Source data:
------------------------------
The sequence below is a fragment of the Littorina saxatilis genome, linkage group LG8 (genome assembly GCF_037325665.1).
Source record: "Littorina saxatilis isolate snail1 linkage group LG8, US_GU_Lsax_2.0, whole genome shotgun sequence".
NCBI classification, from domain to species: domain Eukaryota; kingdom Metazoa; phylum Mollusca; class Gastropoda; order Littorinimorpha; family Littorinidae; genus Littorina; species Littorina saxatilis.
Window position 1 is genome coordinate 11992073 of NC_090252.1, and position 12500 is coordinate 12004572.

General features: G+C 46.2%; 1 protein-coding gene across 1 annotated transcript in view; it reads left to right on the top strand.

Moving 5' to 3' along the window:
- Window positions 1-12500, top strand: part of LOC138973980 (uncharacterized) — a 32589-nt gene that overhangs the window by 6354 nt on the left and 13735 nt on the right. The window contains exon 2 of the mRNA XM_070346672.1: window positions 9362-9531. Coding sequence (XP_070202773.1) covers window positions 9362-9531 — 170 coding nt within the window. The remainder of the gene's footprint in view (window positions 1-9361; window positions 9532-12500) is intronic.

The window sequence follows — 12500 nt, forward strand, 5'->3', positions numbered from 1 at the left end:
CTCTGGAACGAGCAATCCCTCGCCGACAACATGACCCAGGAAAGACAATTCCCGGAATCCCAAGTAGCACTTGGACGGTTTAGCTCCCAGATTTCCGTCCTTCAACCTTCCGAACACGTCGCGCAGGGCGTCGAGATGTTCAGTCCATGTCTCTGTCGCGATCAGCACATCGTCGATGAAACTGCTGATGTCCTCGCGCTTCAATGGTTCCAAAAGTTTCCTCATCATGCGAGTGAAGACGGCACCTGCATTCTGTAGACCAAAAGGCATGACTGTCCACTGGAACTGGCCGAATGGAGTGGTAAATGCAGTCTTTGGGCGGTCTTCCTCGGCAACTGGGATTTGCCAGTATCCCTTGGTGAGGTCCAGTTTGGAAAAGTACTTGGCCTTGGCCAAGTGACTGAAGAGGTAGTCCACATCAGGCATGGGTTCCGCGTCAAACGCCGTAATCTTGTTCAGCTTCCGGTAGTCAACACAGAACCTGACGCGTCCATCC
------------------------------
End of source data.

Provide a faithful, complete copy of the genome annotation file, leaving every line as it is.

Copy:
The sequence below is a fragment of the Littorina saxatilis genome, linkage group LG8 (genome assembly GCF_037325665.1).
Source record: "Littorina saxatilis isolate snail1 linkage group LG8, US_GU_Lsax_2.0, whole genome shotgun sequence".
NCBI classification, from domain to species: domain Eukaryota; kingdom Metazoa; phylum Mollusca; class Gastropoda; order Littorinimorpha; family Littorinidae; genus Littorina; species Littorina saxatilis.
Window position 1 is genome coordinate 11992073 of NC_090252.1, and position 12500 is coordinate 12004572.

General features: G+C 46.2%; 1 protein-coding gene across 1 annotated transcript in view; it reads left to right on the top strand.

Moving 5' to 3' along the window:
- Window positions 1-12500, top strand: part of LOC138973980 (uncharacterized) — a 32589-nt gene that overhangs the window by 6354 nt on the left and 13735 nt on the right. The window contains exon 2 of the mRNA XM_070346672.1: window positions 9362-9531. Coding sequence (XP_070202773.1) covers window positions 9362-9531 — 170 coding nt within the window. The remainder of the gene's footprint in view (window positions 1-9361; window positions 9532-12500) is intronic.

The window sequence follows — 12500 nt, forward strand, 5'->3', positions numbered from 1 at the left end:
CTCTGGAACGAGCAATCCCTCGCCGACAACATGACCCAGGAAAGACAATTCCCGGAATCCCAAGTAGCACTTGGACGGTTTAGCTCCCAGATTTCCGTCCTTCAACCTTCCGAACACGTCGCGCAGGGCGTCGAGATGTTCAGTCCATGTCTCTGTCGCGATCAGCACATCGTCGATGAAACTGCTGATGTCCTCGCGCTTCAATGGTTCCAAAAGTTTCCTCATCATGCGAGTGAAGACGGCACCTGCATTCTGTAGACCAAAAGGCATGACTGTCCACTGGAACTGGCCGAATGGAGTGGTAAATGCAGTCTTTGGGCGGTCTTCCTCGGCAACTGGGATTTGCCAGTATCCCTTGGTGAGGTCCAGTTTGGAAAAGTACTTGGCCTTGGCCAAGTGACTGAAGAGGTAGTCCACATCAGGCATGGGTTCCGCGTCAAACGCCGTAATCTTGTTCAGCTTCCGGTAGTCAACACAGAACCTGACGCGTCCATCC